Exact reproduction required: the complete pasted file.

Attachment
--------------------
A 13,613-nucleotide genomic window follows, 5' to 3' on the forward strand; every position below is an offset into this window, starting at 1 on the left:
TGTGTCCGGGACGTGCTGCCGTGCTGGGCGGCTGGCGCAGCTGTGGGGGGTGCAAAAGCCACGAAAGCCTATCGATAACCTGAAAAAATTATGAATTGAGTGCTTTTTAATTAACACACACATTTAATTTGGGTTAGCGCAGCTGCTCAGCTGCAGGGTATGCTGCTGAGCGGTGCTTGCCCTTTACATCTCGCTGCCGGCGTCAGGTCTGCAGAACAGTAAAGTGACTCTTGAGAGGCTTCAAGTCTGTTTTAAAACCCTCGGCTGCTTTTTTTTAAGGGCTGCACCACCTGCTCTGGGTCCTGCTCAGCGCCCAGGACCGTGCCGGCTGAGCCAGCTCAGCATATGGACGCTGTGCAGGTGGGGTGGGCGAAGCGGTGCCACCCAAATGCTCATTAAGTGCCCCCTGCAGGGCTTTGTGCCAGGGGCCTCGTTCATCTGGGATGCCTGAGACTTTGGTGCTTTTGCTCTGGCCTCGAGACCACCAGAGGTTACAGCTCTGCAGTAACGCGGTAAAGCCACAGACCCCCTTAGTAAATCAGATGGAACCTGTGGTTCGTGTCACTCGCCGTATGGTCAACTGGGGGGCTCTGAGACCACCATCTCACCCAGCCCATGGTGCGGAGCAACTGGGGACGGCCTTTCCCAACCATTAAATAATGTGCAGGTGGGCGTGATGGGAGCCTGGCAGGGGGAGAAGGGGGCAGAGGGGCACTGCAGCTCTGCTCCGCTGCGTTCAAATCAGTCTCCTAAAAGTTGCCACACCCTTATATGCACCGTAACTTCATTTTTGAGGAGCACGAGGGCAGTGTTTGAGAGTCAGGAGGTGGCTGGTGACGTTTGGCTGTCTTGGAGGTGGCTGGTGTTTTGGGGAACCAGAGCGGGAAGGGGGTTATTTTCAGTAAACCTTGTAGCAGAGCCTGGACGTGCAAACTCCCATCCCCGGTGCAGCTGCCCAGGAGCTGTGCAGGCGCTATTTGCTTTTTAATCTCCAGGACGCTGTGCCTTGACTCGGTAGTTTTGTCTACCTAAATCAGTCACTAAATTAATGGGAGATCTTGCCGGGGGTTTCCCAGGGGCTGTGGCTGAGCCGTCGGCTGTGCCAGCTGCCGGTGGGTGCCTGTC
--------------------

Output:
A 13,613-nucleotide genomic window follows, 5' to 3' on the forward strand; every position below is an offset into this window, starting at 1 on the left:
TGTGTCCGGGACGTGCTGCCGTGCTGGGCGGCTGGCGCAGCTGTGGGGGGTGCAAAAGCCACGAAAGCCTATCGATAACCTGAAAAAATTATGAATTGAGTGCTTTTTAATTAACACACACATTTAATTTGGGTTAGCGCAGCTGCTCAGCTGCAGGGTATGCTGCTGAGCGGTGCTTGCCCTTTACATCTCGCTGCCGGCGTCAGGTCTGCAGAACAGTAAAGTGACTCTTGAGAGGCTTCAAGTCTGTTTTAAAACCCTCGGCTGCTTTTTTTTAAGGGCTGCACCACCTGCTCTGGGTCCTGCTCAGCGCCCAGGACCGTGCCGGCTGAGCCAGCTCAGCATATGGACGCTGTGCAGGTGGGGTGGGCGAAGCGGTGCCACCCAAATGCTCATTAAGTGCCCCCTGCAGGGCTTTGTGCCAGGGGCCTCGTTCATCTGGGATGCCTGAGACTTTGGTGCTTTTGCTCTGGCCTCGAGACCACCAGAGGTTACAGCTCTGCAGTAACGCGGTAAAGCCACAGACCCCCTTAGTAAATCAGATGGAACCTGTGGTTCGTGTCACTCGCCGTATGGTCAACTGGGGGGCTCTGAGACCACCATCTCACCCAGCCCATGGTGCGGAGCAACTGGGGACGGCCTTTCCCAACCATTAAATAATGTGCAGGTGGGCGTGATGGGAGCCTGGCAGGGGGAGAAGGGGGCAGAGGGGCACTGCAGCTCTGCTCCGCTGCGTTCAAATCAGTCTCCTAAAAGTTGCCACACCCTTATATGCACCGTAACTTCATTTTTGAGGAGCACGAGGGCAGTGTTTGAGAGTCAGGAGGTGGCTGGTGACGTTTGGCTGTCTTGGAGGTGGCTGGTGTTTTGGGGAACCAGAGCGGGAAGGGGGTTATTTTCAGTAAACCTTGTAGCAGAGCCTGGACGTGCAAACTCCCATCCCCGGTGCAGCTGCCCAGGAGCTGTGCAGGCGCTATTTGCTTTTTAATCTCCAGGACGCTGTGCCTTGACTCGGTAGTTTTGTCTACCTAAATCAGTCACTAAATTAATGGGAGATCTTGCCGGGGGTTTCCCAGGGGCTGTGGCTGAGCCGTCGGCTGTGCCAGCTGCCGGTGGGTGCCTGTC